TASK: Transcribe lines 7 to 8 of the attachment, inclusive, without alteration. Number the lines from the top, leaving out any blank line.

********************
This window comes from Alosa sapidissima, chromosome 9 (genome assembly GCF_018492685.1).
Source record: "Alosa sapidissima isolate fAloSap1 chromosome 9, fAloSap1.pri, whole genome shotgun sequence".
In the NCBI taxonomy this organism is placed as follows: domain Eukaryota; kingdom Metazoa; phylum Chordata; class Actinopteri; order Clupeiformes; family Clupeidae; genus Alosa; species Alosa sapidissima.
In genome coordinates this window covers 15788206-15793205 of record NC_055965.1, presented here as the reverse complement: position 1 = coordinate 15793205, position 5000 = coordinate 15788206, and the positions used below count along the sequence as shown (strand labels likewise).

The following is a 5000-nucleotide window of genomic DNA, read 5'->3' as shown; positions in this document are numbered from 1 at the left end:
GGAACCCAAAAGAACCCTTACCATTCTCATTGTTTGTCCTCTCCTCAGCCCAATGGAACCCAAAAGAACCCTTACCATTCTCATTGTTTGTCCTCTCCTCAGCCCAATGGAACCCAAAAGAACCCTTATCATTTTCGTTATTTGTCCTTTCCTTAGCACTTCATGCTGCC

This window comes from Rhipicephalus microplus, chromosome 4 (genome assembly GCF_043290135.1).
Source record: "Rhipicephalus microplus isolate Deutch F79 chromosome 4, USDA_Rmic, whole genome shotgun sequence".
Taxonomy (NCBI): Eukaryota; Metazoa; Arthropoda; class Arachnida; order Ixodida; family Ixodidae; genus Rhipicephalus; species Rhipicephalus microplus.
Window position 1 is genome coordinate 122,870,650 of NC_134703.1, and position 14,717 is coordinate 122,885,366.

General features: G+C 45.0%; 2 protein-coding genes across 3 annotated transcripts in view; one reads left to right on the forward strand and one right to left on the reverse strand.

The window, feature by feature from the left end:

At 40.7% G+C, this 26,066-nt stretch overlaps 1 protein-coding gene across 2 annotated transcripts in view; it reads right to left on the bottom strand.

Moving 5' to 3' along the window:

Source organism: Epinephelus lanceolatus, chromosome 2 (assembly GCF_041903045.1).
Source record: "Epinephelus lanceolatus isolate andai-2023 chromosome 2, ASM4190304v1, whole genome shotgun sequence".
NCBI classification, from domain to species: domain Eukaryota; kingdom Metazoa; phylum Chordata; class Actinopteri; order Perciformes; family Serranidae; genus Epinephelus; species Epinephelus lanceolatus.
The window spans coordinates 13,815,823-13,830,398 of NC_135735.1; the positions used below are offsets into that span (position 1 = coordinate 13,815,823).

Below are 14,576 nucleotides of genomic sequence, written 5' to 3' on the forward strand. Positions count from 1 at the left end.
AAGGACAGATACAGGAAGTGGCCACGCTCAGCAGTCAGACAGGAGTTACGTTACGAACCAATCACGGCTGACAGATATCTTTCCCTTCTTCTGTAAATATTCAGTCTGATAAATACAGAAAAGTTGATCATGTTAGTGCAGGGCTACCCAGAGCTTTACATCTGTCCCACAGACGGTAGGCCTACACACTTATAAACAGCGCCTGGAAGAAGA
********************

This window comes from Rhipicephalus microplus, chromosome 4 (genome assembly GCF_043290135.1).
Source record: "Rhipicephalus microplus isolate Deutch F79 chromosome 4, USDA_Rmic, whole genome shotgun sequence".